This brings me to my next point. Search engines might not care about your domain, but your readers do.
When you pick a domain, you should be looking for domain names that will work well with readers.
This is the idea of a brandable domain name, which is one that is memorable and recognizable.
Done right, having a brandable domain name can really help to promote the site.
It also makes it easier for readers to remember and find the site again.
In some cases, the domain name (and the name of the website itself) doesn’t even have to be related to your topic.
A really good example of this is The Onion, which is an online satirical newspaper, and a very popular one at that.
The website even comes up as the top ranking site under the search term onion, even though this isn’t normally what you would expect.
The most significant problem with choosing a brandable domain name like The Onion is that people can’t work out what the website is about simply by looking at the domain name.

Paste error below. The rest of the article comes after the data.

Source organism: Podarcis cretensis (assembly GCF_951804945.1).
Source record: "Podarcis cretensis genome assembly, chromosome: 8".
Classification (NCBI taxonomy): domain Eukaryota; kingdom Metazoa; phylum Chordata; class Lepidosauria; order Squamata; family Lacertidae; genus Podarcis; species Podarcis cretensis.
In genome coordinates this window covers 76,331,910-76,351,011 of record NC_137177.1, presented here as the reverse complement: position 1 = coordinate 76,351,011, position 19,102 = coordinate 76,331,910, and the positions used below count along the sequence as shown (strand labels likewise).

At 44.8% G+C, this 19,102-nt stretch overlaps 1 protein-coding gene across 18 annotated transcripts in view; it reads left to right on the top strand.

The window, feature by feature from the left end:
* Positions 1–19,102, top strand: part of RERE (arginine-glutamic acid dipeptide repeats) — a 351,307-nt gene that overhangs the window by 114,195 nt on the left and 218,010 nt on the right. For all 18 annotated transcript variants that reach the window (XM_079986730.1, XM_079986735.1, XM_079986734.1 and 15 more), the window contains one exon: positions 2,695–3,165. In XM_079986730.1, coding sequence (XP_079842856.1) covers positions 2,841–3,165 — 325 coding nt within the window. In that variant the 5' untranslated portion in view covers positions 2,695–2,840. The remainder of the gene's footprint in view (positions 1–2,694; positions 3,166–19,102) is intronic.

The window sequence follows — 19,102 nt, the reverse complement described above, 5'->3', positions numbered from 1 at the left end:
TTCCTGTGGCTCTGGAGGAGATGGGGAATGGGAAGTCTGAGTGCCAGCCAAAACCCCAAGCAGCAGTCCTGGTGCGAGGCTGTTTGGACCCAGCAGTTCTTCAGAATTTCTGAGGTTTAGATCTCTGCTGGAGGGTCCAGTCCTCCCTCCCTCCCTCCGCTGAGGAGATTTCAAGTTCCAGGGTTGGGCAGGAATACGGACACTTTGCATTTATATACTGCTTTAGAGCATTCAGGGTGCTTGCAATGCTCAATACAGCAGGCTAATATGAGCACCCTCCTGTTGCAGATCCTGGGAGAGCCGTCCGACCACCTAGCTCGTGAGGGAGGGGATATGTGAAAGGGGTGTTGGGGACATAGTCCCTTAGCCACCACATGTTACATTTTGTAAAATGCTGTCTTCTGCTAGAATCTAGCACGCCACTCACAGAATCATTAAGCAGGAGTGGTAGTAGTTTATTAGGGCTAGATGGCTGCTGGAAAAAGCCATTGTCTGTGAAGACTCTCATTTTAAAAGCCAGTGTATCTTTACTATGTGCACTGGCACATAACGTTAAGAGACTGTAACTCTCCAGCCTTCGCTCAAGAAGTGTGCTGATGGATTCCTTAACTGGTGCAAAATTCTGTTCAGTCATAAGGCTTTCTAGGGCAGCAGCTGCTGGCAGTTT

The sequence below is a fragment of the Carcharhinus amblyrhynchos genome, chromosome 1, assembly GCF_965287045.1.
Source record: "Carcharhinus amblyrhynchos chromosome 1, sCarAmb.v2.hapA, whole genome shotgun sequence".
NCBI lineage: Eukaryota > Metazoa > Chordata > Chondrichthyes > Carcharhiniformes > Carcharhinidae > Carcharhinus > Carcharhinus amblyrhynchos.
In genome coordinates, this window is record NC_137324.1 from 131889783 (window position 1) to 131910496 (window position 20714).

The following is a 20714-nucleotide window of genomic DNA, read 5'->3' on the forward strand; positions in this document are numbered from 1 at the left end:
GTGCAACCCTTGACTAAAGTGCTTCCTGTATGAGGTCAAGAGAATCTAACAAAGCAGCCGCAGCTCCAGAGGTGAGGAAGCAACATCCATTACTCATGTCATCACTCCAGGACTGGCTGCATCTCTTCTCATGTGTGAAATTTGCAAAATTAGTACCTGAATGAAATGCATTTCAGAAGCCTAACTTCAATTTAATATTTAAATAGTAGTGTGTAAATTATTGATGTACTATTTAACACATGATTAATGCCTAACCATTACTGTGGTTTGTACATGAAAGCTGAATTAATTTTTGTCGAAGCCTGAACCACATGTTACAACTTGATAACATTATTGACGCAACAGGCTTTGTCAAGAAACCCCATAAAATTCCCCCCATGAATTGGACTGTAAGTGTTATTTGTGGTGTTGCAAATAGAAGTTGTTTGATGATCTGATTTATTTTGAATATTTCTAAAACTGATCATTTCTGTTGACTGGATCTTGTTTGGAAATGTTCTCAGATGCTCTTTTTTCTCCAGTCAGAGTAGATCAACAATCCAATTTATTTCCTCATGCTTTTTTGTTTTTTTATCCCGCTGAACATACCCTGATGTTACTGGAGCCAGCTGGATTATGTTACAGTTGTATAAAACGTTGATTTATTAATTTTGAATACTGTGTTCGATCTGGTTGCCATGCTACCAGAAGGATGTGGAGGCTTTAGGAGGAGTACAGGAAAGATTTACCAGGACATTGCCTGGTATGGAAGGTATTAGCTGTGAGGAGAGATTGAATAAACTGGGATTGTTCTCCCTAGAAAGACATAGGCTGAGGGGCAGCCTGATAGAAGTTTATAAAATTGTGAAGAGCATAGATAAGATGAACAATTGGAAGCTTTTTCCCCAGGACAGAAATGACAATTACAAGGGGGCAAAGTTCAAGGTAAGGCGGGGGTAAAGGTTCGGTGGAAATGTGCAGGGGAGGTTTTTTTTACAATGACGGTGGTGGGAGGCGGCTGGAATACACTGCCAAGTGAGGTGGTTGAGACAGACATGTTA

For The Onion, this is probably intentional, as some people still think the news stories on The Onion are serious.
Certainly, having a domain name that doesn’t relate to your topic can be a good thing if you want to make people curious.
It’s also very possible to have a domain name that contains keywords and is brandable.
Ultimately, there is no single approach to picking the best domain name, and some domain names might work well for one site, but not for another.
The idea is really to look at what you want your site to be about and who your audience is.